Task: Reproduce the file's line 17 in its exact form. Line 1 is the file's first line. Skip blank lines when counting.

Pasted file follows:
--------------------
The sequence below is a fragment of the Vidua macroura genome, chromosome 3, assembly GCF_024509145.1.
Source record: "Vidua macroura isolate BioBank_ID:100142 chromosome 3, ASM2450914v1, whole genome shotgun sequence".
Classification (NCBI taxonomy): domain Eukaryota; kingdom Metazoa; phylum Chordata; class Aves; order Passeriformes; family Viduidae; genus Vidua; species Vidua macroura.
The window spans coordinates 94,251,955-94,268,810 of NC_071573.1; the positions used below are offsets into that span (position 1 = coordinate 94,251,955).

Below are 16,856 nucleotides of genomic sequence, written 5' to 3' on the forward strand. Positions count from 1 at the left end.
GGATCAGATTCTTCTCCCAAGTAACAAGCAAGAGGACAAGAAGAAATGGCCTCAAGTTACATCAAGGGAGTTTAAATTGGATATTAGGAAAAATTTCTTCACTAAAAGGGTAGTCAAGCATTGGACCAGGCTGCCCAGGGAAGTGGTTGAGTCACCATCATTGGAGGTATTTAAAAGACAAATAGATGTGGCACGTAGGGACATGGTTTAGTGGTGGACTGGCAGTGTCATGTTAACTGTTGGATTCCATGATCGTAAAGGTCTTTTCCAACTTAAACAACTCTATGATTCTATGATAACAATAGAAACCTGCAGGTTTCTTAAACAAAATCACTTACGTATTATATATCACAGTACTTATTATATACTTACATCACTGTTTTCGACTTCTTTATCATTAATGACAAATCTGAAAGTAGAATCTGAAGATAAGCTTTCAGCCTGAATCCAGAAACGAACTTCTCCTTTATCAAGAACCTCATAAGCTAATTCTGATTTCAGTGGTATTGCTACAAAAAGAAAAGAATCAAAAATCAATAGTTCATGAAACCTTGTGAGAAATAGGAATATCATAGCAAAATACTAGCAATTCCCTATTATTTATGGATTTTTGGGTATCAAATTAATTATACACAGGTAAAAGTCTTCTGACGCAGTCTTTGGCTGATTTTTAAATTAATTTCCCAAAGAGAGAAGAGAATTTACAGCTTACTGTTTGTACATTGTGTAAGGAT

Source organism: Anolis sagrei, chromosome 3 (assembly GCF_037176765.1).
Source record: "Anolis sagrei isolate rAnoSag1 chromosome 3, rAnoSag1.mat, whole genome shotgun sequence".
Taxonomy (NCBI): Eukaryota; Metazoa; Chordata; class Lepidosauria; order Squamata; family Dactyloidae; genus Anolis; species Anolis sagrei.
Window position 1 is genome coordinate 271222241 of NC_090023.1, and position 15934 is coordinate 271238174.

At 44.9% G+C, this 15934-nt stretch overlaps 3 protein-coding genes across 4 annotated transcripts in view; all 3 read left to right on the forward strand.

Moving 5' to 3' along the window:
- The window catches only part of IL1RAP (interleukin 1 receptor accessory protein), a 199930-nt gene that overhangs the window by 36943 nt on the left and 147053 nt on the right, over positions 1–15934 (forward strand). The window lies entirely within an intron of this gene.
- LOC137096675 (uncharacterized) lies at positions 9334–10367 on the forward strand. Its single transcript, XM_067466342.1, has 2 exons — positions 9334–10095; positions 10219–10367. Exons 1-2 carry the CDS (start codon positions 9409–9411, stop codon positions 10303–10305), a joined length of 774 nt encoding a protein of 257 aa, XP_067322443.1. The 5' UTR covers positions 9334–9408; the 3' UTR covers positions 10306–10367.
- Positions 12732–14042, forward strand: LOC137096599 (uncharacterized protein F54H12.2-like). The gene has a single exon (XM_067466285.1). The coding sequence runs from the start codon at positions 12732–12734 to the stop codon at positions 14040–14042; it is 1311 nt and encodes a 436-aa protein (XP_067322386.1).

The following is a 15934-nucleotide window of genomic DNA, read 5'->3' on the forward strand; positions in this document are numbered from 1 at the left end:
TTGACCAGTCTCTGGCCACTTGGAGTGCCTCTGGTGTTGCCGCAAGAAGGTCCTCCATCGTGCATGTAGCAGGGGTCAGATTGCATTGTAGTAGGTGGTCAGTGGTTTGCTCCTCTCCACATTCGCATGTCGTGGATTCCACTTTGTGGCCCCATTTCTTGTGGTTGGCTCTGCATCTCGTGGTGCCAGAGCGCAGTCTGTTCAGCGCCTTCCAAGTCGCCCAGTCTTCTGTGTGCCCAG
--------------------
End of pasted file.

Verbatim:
TTGACCAGTCTCTGGCCACTTGGAGTGCCTCTGGTGTTGCCGCAAGAAGGTCCTCCATCGTGCATGTAGCAGGGGTCAGATTGCATTGTAGTAGGTGGTCAGTGGTTTGCTCCTCTCCACATTCGCATGTCGTGGATTCCACTTTGTGGCCCCATTTCTTGTGGTTGGCTCTGCATCTCGTGGTGCCAGAGCGCAGTCTGTTCAGCGCCTTCCAAGTCGCCCAGTCTTCTGTGTGCCCAG